The following are addressed in this embodiment: (a) reduce coupling effects among multiple linear motors LM1-LM4 to identify force-ripple from each motor, (b) increase signal-to-noise ratio as much as possible, (c) separate time-dependent mechanical vibrations from position-dependent ripple effects, and (d) correct any map phase errors that may arise from time delays in system input and output. The method is diagrammed in FIG. 17. The following discussion of the method of this embodiment is set forth in the context of evaluating the linear motor LM1. But, as noted later, the method is also applicable, in turn, to each of the other linear motors LM2, LM3, LM4.

During the identification of side-forces and force-ripple produced by any of multiple redundant actuators, the force distribution (mapping of stage force-commands, at the center of gravity CG of the movable member, to forces from individual actuators) desirably is adjusted to reduce the actuator redundancy for more precise identifications of the contributions from individual actuators. Although ILC learning may be used to compensate for force-ripple and side-forces more precisely, ILC is not required. In either event, the resulting y-force and z-direction force-commands for each actuator may be used in the identification of the motor-force compensation matrix. The stage-control diagram used in this embodiment for identification of motor-force compensation matrices is shown in FIG. 18.

Returning to FIG. 17, redundancy is reduced (202) to allow independent evaluations and identifications of force-ripple and side-force in individual linear motors. By way of example, during evaluation of the linear motor LM1, the other linear motors LMY1, LMY3, and LMY4 are used to control y, θz, θx, and the linear motors LMZ1 and LMZ4 are used to control z and θy.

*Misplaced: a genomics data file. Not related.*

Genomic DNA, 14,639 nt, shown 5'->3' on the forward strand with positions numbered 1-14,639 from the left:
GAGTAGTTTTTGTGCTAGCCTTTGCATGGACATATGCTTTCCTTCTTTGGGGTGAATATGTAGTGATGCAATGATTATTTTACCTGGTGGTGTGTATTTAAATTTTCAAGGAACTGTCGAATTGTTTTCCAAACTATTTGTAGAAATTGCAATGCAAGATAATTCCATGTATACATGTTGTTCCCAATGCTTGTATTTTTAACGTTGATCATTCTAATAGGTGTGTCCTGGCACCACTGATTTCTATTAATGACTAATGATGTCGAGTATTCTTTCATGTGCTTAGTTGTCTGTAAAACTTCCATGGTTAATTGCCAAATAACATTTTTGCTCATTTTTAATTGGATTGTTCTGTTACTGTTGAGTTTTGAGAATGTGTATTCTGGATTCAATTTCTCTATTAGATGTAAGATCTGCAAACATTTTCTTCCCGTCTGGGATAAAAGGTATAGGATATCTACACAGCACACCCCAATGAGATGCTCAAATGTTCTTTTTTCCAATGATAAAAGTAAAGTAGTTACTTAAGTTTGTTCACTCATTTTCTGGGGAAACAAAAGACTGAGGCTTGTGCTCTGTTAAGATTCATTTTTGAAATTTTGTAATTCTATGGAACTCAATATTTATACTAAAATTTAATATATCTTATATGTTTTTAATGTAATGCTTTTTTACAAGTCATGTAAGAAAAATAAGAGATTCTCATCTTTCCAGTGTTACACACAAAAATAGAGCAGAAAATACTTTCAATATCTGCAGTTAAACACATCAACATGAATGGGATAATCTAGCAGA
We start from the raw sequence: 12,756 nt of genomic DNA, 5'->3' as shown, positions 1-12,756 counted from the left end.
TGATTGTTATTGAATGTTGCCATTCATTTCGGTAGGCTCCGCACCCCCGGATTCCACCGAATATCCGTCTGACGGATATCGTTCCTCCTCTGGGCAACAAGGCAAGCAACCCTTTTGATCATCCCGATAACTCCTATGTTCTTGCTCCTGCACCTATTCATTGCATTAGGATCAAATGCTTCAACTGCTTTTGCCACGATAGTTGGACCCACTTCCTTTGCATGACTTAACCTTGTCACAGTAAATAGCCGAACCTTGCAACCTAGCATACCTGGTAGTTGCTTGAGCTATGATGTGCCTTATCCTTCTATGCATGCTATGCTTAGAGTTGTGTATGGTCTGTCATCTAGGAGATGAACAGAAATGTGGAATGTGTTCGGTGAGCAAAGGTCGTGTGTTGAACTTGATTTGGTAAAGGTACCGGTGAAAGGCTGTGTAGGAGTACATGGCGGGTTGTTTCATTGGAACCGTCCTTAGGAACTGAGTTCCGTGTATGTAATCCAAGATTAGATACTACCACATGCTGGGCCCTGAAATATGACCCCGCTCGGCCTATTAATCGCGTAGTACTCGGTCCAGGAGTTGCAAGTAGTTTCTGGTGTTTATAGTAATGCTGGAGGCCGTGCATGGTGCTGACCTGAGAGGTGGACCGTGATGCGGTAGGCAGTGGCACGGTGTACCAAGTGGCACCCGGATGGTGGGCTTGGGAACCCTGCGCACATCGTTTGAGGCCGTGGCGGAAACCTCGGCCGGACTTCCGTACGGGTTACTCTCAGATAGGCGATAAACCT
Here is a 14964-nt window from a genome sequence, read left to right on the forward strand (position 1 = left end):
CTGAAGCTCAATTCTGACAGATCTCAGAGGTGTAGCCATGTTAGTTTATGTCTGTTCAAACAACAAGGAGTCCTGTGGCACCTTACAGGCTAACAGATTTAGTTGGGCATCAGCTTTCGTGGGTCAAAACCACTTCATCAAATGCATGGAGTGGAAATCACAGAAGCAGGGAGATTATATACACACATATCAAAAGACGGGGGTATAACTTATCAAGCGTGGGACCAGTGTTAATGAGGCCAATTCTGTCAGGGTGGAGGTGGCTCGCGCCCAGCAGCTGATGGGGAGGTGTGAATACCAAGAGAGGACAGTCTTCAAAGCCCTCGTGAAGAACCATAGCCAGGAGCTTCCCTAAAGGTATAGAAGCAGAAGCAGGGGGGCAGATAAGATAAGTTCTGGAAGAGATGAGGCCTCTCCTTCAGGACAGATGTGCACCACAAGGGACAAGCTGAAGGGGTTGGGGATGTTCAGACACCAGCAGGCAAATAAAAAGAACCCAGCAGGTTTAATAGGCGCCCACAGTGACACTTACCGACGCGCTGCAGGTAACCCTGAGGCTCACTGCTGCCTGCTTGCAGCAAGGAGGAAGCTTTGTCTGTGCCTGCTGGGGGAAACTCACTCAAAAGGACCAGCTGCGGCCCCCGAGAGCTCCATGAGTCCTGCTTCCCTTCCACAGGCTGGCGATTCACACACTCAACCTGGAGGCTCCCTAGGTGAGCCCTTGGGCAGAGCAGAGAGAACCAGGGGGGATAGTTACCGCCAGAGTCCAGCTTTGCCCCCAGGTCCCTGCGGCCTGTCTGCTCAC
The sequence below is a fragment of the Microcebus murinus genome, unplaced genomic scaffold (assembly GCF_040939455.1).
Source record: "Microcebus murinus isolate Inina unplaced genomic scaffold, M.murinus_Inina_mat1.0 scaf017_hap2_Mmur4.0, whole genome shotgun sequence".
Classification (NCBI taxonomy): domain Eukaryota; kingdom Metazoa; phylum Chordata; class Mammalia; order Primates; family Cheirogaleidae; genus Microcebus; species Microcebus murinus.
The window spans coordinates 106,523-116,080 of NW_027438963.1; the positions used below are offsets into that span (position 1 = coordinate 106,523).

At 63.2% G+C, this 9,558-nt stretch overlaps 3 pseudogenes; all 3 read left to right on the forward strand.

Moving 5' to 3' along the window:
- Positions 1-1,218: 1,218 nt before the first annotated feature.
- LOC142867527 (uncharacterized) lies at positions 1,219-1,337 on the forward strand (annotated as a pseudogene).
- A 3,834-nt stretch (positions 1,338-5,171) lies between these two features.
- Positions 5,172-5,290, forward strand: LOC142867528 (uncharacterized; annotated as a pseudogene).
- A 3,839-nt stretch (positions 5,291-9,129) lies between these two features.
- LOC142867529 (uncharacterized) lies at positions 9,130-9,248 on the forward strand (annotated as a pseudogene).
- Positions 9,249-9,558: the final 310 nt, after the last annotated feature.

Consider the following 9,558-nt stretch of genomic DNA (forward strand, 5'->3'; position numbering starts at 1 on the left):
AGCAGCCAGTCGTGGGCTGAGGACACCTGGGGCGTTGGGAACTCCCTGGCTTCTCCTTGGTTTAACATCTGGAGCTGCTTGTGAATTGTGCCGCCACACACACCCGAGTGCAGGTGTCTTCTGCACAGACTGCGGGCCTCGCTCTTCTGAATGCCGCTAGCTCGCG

For the selected linear motor, position and acceleration data are collected (204) for different shot positions, along with actuator force-commands (206). In 204 a series of displacements from different respective starting positions are made along the stroke axis (y-axis), accompanied by obtaining respective position and acceleration data. During these displacements, the stage follows position and acceleration trajectories as shown in FIGS. 6(A) and 6(B), respectively. In determining and collecting the force-command data (206), interactive learning control (ILC) can be utilized, if desired for enhance accuracy and precision, in all six DOFs. Exemplary y-direction force-commands and z-direction force-commands for the linear motor LM1 are shown in FIGS. 19(A)-19(B) at thirty-two shot positions that are situated 6 mm apart from each other.

Appropriate acceleration sections are selected (208) to provide corresponding force-commands for the best signal-to-noise ratios (S/N). For example, relatively high-acceleration sections are used for obtaining data concerning y-force-ripple and z-side-force; representative data, plotted versus y-position, are shown in FIGS. 20(A) and 20(B), respectively. Constant-velocity sections are used for obtaining data concerning y-side-force and z-force-ripple; representative data, plotted versus y-position, are shown in FIGS. 20(C) and 20(D), respectively.